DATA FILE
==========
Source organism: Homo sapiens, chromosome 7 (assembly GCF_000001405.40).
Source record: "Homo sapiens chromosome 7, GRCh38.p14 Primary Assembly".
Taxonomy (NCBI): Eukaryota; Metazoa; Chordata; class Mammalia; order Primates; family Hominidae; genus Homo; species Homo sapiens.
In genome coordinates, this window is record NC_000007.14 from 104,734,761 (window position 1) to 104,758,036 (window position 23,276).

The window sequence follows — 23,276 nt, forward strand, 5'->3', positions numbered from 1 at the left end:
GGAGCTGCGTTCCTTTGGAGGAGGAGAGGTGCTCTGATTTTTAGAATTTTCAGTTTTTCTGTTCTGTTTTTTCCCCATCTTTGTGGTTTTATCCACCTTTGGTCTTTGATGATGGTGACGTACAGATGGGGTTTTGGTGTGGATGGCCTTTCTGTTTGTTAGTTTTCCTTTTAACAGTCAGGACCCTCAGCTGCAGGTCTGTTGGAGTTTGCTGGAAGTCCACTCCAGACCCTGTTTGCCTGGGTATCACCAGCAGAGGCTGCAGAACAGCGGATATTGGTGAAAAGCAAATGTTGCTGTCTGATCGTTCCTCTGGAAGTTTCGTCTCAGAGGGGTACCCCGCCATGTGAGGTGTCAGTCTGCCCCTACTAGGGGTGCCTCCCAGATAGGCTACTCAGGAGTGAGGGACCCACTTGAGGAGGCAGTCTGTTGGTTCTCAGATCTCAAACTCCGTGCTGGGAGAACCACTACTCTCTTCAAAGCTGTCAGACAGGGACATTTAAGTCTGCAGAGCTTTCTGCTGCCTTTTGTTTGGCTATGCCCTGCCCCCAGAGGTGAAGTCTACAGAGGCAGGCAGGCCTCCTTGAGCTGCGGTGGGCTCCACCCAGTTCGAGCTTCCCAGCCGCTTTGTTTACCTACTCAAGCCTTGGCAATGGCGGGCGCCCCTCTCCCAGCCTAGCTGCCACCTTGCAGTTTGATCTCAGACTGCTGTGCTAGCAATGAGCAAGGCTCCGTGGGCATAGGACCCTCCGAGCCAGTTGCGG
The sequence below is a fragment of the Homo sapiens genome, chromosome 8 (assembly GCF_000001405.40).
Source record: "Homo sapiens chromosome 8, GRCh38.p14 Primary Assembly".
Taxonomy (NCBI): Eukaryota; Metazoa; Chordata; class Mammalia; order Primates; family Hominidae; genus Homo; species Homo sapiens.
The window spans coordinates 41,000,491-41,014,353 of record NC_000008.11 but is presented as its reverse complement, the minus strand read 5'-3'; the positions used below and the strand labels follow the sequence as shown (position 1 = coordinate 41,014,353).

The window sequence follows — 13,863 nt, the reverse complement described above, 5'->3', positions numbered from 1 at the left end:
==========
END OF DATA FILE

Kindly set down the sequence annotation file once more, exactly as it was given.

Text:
Source organism: Homo sapiens, chromosome 7 (assembly GCF_000001405.40).
Source record: "Homo sapiens chromosome 7, GRCh38.p14 Primary Assembly".
Taxonomy (NCBI): Eukaryota; Metazoa; Chordata; class Mammalia; order Primates; family Hominidae; genus Homo; species Homo sapiens.
In genome coordinates, this window is record NC_000007.14 from 104,734,761 (window position 1) to 104,758,036 (window position 23,276).

The window sequence follows — 23,276 nt, forward strand, 5'->3', positions numbered from 1 at the left end:
GGAGCTGCGTTCCTTTGGAGGAGGAGAGGTGCTCTGATTTTTAGAATTTTCAGTTTTTCTGTTCTGTTTTTTCCCCATCTTTGTGGTTTTATCCACCTTTGGTCTTTGATGATGGTGACGTACAGATGGGGTTTTGGTGTGGATGGCCTTTCTGTTTGTTAGTTTTCCTTTTAACAGTCAGGACCCTCAGCTGCAGGTCTGTTGGAGTTTGCTGGAAGTCCACTCCAGACCCTGTTTGCCTGGGTATCACCAGCAGAGGCTGCAGAACAGCGGATATTGGTGAAAAGCAAATGTTGCTGTCTGATCGTTCCTCTGGAAGTTTCGTCTCAGAGGGGTACCCCGCCATGTGAGGTGTCAGTCTGCCCCTACTAGGGGTGCCTCCCAGATAGGCTACTCAGGAGTGAGGGACCCACTTGAGGAGGCAGTCTGTTGGTTCTCAGATCTCAAACTCCGTGCTGGGAGAACCACTACTCTCTTCAAAGCTGTCAGACAGGGACATTTAAGTCTGCAGAGCTTTCTGCTGCCTTTTGTTTGGCTATGCCCTGCCCCCAGAGGTGAAGTCTACAGAGGCAGGCAGGCCTCCTTGAGCTGCGGTGGGCTCCACCCAGTTCGAGCTTCCCAGCCGCTTTGTTTACCTACTCAAGCCTTGGCAATGGCGGGCGCCCCTCTCCCAGCCTAGCTGCCACCTTGCAGTTTGATCTCAGACTGCTGTGCTAGCAATGAGCAAGGCTCCGTGGGCATAGGACCCTCCGAGCCAGTTGCGG
The sequence below is a fragment of the Homo sapiens genome, chromosome 8 (assembly GCF_000001405.40).
Source record: "Homo sapiens chromosome 8, GRCh38.p14 Primary Assembly".
Taxonomy (NCBI): Eukaryota; Metazoa; Chordata; class Mammalia; order Primates; family Hominidae; genus Homo; species Homo sapiens.
The window spans coordinates 41,000,491-41,014,353 of record NC_000008.11 but is presented as its reverse complement, the minus strand read 5'-3'; the positions used below and the strand labels follow the sequence as shown (position 1 = coordinate 41,014,353).

The window sequence follows — 13,863 nt, the reverse complement described above, 5'->3', positions numbered from 1 at the left end: